Some three times sharper still--more than 30 times better than the Pioneer Venus Orbiter's maps, though covering far less of the planet -- are images produced a few months ago with the Arecibo radio telescope in Puerto Rico by Donald B. Campbell of Cornell University and his colleagues. These images reveal complex patterns of intersecting ridges and valleys, for example, that might be invisible at a lower resolution.

Magellan, however, should provide images about 10 times as sharp as the latest from Arecibo, 40 times the resolution of the Venera images and more than 400 times that of the altimetry maps from the Pioneer Venus Orbiter--and do this for 70 to 90 percent of the planet. In fact, Magellan's single instrument will provide altimetry data as well, along with microwave measurements of thermal emissions from the surface. Scientists can relate these emissions to the "thermal inertia" of the terrain to help understand whether the surface material is solid bedrock or overlying finer grains, perhaps indicating processesof erosion in the past.

In addition, the heat measurements could reveal "hotspots" or other patterns that might support the exciting possibility that Venus is still internally active. The only confirmed example of volcanism presently at work anywhere in the solar system besides Earth itself is on Jupiter's moon Io. Although that finding by the Voyager 1 spacecraft marks one of the major discoveries of planetary science from space, Io's volcanism does not seem to exist for the same reason as Earth's. Instead, it apparently results from tidal stresses due to a gravitational tug-of-war on Io between Jupiter and Europa, another Jovian satellite.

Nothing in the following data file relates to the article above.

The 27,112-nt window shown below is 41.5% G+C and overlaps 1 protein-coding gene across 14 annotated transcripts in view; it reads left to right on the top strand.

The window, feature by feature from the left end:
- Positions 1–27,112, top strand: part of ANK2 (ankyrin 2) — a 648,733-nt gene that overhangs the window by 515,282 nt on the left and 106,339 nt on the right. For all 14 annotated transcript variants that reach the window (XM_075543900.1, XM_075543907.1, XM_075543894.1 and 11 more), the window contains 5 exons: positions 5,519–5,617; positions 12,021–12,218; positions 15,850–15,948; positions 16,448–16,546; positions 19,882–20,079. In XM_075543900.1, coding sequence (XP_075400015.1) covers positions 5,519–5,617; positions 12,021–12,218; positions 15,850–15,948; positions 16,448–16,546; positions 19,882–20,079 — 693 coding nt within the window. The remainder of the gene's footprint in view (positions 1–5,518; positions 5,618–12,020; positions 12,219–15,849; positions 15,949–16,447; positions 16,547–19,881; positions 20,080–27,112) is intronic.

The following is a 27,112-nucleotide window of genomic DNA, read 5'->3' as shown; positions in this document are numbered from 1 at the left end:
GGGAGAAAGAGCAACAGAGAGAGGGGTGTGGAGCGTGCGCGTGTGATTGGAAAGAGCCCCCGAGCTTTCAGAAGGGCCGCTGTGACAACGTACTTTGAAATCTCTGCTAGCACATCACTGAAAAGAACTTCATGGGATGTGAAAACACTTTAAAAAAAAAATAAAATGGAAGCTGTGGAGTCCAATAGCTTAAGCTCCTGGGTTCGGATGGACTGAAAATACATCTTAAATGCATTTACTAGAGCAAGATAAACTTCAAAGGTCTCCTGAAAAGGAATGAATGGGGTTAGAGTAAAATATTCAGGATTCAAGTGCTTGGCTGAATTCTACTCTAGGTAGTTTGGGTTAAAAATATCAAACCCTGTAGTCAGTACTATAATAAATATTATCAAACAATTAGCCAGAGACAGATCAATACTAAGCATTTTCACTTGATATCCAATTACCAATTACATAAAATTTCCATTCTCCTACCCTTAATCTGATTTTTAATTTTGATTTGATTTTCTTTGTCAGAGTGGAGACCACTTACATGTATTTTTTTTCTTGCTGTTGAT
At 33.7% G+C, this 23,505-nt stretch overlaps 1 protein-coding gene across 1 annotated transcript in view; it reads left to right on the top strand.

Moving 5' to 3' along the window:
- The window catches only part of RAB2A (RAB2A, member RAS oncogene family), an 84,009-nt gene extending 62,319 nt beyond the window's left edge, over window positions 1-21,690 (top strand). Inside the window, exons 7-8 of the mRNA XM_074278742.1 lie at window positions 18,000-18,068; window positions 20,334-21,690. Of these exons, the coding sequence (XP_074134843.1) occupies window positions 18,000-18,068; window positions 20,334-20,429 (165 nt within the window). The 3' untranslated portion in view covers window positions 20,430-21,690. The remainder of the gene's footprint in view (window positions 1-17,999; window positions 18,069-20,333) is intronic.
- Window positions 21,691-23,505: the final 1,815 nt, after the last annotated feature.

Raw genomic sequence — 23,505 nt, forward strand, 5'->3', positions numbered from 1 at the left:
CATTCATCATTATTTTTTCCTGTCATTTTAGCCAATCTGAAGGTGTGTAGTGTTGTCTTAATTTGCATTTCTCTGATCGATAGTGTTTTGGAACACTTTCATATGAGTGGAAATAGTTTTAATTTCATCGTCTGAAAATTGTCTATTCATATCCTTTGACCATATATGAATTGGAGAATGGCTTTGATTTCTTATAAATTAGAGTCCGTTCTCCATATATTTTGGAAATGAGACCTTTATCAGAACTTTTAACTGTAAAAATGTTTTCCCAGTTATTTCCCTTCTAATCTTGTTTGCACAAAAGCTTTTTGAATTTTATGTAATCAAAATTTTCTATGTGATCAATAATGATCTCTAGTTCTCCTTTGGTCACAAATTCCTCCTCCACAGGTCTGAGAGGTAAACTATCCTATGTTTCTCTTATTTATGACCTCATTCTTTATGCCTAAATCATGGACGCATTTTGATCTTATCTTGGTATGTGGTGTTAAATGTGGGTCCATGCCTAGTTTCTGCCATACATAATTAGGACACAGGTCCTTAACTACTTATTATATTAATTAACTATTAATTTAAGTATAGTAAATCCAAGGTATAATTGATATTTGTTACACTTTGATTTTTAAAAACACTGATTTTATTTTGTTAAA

Venus has no satellites to produce such tidal forcing. So if it turns out volcanically active, it is likely to represent a second example of Earth-style volcanism, driven by the heat of the planet's own gravitational self-compression or radionuclide abundance, which geophysicists would then expect to prove a significant factor in molding the topography and complexion of Venus.

One possible indication that such activity is happening even now, says Larry W. Esposito of the University of Colorado in Boulder, is that the amount of sulfur dioxide in Venus' atmosphere may have increased just before the Pioneer Venus Orbiter got there in 1978 and has been slowly decreasing ever since (SN: 10/1/83, p.213). This implies an erupting volcano may have released the sulfur dioxide, Esposito says.

If such eruptions do take place, Magellan's sharp radar images may provide a clue. It is a long shot, scientists admit, but it could happen if Magellan lasts long enough to circle Venus a second time. Such an extended mission would begin 243 days after the primary one, the time required for the craft's radar swath to cover the planet completely. Graphic evidence of a change in topography since the previous look--due, for instance, to a fresh, new lava flow--might well provide the high point of Magellan's career.

Apart from such a dramatic find, scientists expect the high-resolution radar images to help them determine the sequence of past volcanic events by studying which volcanic flows overlie which others. In addition, the slopes and contours of such flows could indicate the "runniness" of a specific outpouring, giving geologists clues to its composition.

Magellan's planners expect it to make one scientific contribution that does not involve radar. Using the radio signals it sends to Earth, scientists intend to track the craft precisely. Past spacecraft studies suggest a stronger gravitational field over the planet's elevated plateaus than over its lowlands. Changes in Magellan's orbital motion should indicate whether the major topographic features are related to the interior structure.

Magellan is not scheduled to enter its Venus-circling orbit until August 10, 1990, after which the present plan calls for 17 days of checking out the craft itself and the all-important radar system. But even now, scientists and other officials with the project at Jet Propulsion Laboratory, which will serve as Magellan's mission control, express excitement about NASA's long-awaited return to planetary exploration. "All right!" says Stephen D. Wall of Jet Propulsion Lab, who also worked on the Viking missions to Mars. "It's gonna happen!"
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Author:Eberhart, Jonathan
Publication:Science News
Date:Apr 22, 1989